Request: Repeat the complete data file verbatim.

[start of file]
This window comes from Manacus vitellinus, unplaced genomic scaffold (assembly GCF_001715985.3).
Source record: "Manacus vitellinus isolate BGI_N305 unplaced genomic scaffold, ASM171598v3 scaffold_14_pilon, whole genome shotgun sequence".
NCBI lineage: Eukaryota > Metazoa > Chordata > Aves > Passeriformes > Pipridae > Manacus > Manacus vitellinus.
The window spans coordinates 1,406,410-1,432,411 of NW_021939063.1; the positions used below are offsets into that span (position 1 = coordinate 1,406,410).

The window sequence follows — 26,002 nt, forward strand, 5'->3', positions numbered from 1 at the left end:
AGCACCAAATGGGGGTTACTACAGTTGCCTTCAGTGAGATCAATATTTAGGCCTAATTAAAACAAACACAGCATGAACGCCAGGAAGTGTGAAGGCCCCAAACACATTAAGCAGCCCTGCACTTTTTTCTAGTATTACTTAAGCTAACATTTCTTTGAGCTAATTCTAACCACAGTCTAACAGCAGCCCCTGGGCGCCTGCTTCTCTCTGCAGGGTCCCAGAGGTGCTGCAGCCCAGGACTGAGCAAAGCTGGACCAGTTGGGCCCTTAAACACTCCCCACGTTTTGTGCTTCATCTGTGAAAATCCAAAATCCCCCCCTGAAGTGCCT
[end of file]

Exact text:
This window comes from Manacus vitellinus, unplaced genomic scaffold (assembly GCF_001715985.3).
Source record: "Manacus vitellinus isolate BGI_N305 unplaced genomic scaffold, ASM171598v3 scaffold_14_pilon, whole genome shotgun sequence".
NCBI lineage: Eukaryota > Metazoa > Chordata > Aves > Passeriformes > Pipridae > Manacus > Manacus vitellinus.
The window spans coordinates 1,406,410-1,432,411 of NW_021939063.1; the positions used below are offsets into that span (position 1 = coordinate 1,406,410).

The window sequence follows — 26,002 nt, forward strand, 5'->3', positions numbered from 1 at the left end:
AGCACCAAATGGGGGTTACTACAGTTGCCTTCAGTGAGATCAATATTTAGGCCTAATTAAAACAAACACAGCATGAACGCCAGGAAGTGTGAAGGCCCCAAACACATTAAGCAGCCCTGCACTTTTTTCTAGTATTACTTAAGCTAACATTTCTTTGAGCTAATTCTAACCACAGTCTAACAGCAGCCCCTGGGCGCCTGCTTCTCTCTGCAGGGTCCCAGAGGTGCTGCAGCCCAGGACTGAGCAAAGCTGGACCAGTTGGGCCCTTAAACACTCCCCACGTTTTGTGCTTCATCTGTGAAAATCCAAAATCCCCCCCTGAAGTGCCT